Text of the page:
PULL or ADDED FORCE — If you want a canoe to veer to the left, paddle on the right. This is a positive application of force and the most efficient way to turn. This corresponds to tactical changes you make, not by abandoning what you have been doing, but by simply adding more energy to something you are already doing. Paddle harder on the right. It is, however, the slowest way to turn.

PUSH or OPPOSING FORCE — To execute the quickest possible turn, you apply resistance on one side. Paddle backwards on the left, and the canoe makes a sudden left turn. In terms of canoe speed and momentum, this is the least efficient way to turn. You have executed the turn by slamming on the brakes with regard to a particular initiative. This tactic corresponds to an abandonment of a current program or objective. Opposing force turns are often the result of the lack of foresight or planning.

POINT or ADDED LATERAL FORCE — In canoeing terminology this is called a j-stroke. At the end of the stroke, the paddler rotates his paddle and pushes out and away from the canoe. The result is force applied laterally that changes the direction. In terms of loss of speed and momentum, it is somewhere between push and pull. You change course quickly, but not as inefficiently as paddling backward on one side. This corresponds to a situation in which you are able to change course without the loss of momentum.

Of the three ways to apply force, the most common tactic is push because is it produces an immediate response. Perhaps, the need is for the quickest turn you can execute. This is how we often make the most mistakes. What we learn from applying the Laws of Motion to success is that executing a turn by applying opposing force is the greatest momentum killer and the least efficient tactic. The trick is to make changes without dissipating your forward movement. Trust me, it is less painful.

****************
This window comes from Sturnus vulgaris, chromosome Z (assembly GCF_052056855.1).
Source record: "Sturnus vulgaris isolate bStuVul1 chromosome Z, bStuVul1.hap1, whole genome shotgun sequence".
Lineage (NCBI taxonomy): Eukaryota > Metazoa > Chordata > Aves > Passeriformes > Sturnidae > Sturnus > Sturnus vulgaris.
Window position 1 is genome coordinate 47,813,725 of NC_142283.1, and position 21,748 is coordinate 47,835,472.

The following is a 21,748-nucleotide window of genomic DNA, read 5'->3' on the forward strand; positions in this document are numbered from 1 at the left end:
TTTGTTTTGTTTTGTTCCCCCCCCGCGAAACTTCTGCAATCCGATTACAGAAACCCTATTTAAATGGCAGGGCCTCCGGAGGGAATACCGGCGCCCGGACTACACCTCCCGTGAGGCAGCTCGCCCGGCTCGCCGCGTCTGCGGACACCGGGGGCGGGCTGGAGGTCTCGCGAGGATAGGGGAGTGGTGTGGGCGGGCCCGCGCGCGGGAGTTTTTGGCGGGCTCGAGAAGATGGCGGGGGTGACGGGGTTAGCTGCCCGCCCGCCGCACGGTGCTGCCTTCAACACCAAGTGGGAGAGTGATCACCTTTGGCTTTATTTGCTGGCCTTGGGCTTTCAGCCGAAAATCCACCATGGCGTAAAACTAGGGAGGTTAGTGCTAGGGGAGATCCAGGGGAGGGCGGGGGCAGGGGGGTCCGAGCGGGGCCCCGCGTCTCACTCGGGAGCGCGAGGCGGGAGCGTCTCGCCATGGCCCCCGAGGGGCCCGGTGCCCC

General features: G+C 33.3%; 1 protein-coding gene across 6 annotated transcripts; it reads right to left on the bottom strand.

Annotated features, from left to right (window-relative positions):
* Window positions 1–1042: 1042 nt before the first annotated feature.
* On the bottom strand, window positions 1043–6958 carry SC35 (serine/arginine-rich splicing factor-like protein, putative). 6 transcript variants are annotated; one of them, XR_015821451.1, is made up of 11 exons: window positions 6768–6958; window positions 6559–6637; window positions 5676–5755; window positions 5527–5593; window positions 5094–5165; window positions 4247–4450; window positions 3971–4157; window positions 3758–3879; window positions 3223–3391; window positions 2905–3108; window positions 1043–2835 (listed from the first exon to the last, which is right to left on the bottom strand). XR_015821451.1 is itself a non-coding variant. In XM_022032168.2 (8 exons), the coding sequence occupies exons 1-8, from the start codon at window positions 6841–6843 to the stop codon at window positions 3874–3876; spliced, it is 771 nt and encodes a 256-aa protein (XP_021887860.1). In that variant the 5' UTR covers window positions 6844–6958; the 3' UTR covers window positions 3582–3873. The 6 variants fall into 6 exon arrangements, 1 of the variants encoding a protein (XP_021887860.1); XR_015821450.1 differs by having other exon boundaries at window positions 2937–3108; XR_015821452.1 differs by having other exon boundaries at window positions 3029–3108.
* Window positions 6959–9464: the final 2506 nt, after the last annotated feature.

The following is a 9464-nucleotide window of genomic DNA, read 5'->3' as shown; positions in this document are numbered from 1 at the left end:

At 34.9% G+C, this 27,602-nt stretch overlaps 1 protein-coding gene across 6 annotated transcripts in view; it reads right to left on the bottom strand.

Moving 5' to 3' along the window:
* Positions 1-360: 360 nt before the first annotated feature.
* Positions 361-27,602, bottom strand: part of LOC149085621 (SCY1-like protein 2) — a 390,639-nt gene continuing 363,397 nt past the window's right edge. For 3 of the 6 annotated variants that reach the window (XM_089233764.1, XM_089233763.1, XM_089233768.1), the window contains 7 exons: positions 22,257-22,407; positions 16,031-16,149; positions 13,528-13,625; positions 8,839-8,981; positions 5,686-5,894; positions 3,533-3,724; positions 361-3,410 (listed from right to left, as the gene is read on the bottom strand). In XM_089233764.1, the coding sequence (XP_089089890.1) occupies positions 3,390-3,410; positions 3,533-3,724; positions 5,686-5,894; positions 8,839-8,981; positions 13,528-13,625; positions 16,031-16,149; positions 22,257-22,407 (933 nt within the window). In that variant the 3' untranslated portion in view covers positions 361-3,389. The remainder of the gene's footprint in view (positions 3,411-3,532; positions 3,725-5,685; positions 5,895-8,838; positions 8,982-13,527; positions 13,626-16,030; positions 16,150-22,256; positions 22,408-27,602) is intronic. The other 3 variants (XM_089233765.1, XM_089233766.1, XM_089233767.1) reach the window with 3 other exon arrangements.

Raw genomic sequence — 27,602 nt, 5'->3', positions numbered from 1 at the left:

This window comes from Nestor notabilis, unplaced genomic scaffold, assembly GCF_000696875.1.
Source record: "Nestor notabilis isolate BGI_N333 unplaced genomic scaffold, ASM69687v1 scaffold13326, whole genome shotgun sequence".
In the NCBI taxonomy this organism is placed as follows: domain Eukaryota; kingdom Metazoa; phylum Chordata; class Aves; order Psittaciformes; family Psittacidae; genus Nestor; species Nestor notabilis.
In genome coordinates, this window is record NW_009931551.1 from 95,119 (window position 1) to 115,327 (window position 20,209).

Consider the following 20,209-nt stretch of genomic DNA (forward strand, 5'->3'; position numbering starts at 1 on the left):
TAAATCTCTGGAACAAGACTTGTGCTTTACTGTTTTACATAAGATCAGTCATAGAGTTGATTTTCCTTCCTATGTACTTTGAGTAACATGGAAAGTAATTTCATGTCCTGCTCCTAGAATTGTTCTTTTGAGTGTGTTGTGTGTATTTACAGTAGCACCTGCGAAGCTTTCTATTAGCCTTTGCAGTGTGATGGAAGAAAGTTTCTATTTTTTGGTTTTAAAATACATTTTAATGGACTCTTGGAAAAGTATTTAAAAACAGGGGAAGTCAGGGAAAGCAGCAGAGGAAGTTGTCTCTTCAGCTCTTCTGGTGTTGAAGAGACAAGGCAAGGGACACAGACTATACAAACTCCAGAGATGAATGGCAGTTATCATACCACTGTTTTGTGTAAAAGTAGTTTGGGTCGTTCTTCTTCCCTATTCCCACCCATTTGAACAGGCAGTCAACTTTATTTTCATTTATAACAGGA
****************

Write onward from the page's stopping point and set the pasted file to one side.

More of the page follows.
15 Life Lessons

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The best principles we learn in life, apart from revelation in God’s Word, comes from life experience. Experience is a great teacher. Here are some of my favorites.

Let me be clear, I’m not saying I live by these always, just that I’ve lived long enough to know they are true.

15 life lessons:

Above all else guard your heart, for it is the well spring of life. – Proverbs 4:23, Eventually it all boils down to the heart of the matter.

God cares more about our character than He does many of the individual decisions we make – But if we are not careful we spend more of our prayer time focusing on those decisions. Being a good father is more important than buying the best house in town.

You’ve got to know when to fold them; know when to walk away; and know when to run. – Kenny Rogers was right. There are times to fight and times you know you can’t win and times when you shouldn’t be fighting anyway. Learning the difference is huge.

If you can’t say nothin’ nice, don’t say nothin’ at all. – Thumper knew a truth that Scripture plays out too. There are times when we need to “shut up” and say (or email) nothing.

Once it is said, it’s much harder to take back. – Thumper didn’t say this one, but maybe the warning should have come after it, because we usually don’t listen to the first suggestion.

It takes time to mend a broken heart. – As believers we don’t grieve like a world without hope, but we still hurt. Healing wounds take time, prayer, and truth. Some marriages need to know this principle.

Letting people get credit for something I did is okay if the organization is moving forward. – In the end, if I’m leading, I’ll get all the credit I deserve and more.